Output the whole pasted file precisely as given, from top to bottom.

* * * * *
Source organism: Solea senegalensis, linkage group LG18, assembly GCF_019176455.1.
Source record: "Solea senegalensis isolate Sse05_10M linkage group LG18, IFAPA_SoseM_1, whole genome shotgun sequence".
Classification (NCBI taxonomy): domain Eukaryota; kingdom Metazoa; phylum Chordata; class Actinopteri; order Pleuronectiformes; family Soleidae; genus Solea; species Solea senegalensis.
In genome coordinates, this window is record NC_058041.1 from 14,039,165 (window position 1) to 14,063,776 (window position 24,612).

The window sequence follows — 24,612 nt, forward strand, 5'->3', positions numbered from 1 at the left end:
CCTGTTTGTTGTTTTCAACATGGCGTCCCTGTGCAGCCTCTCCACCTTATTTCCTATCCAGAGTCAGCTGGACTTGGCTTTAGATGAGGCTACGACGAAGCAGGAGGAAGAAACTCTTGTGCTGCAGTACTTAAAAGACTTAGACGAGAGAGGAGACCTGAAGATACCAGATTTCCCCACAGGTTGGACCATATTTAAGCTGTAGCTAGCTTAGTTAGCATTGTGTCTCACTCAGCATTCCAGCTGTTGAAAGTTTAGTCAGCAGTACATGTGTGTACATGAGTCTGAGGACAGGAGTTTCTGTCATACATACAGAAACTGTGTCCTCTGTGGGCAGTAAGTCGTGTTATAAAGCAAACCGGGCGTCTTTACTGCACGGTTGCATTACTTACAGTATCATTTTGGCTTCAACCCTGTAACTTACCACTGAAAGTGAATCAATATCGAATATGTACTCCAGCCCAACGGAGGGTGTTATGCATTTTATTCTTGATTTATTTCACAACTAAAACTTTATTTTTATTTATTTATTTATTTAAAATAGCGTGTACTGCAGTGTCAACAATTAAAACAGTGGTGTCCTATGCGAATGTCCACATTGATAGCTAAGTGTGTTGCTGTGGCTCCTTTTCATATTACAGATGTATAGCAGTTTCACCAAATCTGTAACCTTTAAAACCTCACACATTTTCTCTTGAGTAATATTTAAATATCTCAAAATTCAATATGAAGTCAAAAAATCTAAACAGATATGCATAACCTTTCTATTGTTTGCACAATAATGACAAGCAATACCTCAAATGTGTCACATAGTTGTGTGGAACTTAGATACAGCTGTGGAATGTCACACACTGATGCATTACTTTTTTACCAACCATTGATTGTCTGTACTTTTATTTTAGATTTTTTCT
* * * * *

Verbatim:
Source organism: Solea senegalensis, linkage group LG18, assembly GCF_019176455.1.
Source record: "Solea senegalensis isolate Sse05_10M linkage group LG18, IFAPA_SoseM_1, whole genome shotgun sequence".
Classification (NCBI taxonomy): domain Eukaryota; kingdom Metazoa; phylum Chordata; class Actinopteri; order Pleuronectiformes; family Soleidae; genus Solea; species Solea senegalensis.
In genome coordinates, this window is record NC_058041.1 from 14,039,165 (window position 1) to 14,063,776 (window position 24,612).

The window sequence follows — 24,612 nt, forward strand, 5'->3', positions numbered from 1 at the left end:
CCTGTTTGTTGTTTTCAACATGGCGTCCCTGTGCAGCCTCTCCACCTTATTTCCTATCCAGAGTCAGCTGGACTTGGCTTTAGATGAGGCTACGACGAAGCAGGAGGAAGAAACTCTTGTGCTGCAGTACTTAAAAGACTTAGACGAGAGAGGAGACCTGAAGATACCAGATTTCCCCACAGGTTGGACCATATTTAAGCTGTAGCTAGCTTAGTTAGCATTGTGTCTCACTCAGCATTCCAGCTGTTGAAAGTTTAGTCAGCAGTACATGTGTGTACATGAGTCTGAGGACAGGAGTTTCTGTCATACATACAGAAACTGTGTCCTCTGTGGGCAGTAAGTCGTGTTATAAAGCAAACCGGGCGTCTTTACTGCACGGTTGCATTACTTACAGTATCATTTTGGCTTCAACCCTGTAACTTACCACTGAAAGTGAATCAATATCGAATATGTACTCCAGCCCAACGGAGGGTGTTATGCATTTTATTCTTGATTTATTTCACAACTAAAACTTTATTTTTATTTATTTATTTATTTAAAATAGCGTGTACTGCAGTGTCAACAATTAAAACAGTGGTGTCCTATGCGAATGTCCACATTGATAGCTAAGTGTGTTGCTGTGGCTCCTTTTCATATTACAGATGTATAGCAGTTTCACCAAATCTGTAACCTTTAAAACCTCACACATTTTCTCTTGAGTAATATTTAAATATCTCAAAATTCAATATGAAGTCAAAAAATCTAAACAGATATGCATAACCTTTCTATTGTTTGCACAATAATGACAAGCAATACCTCAAATGTGTCACATAGTTGTGTGGAACTTAGATACAGCTGTGGAATGTCACACACTGATGCATTACTTTTTTACCAACCATTGATTGTCTGTACTTTTATTTTAGATTTTTTCT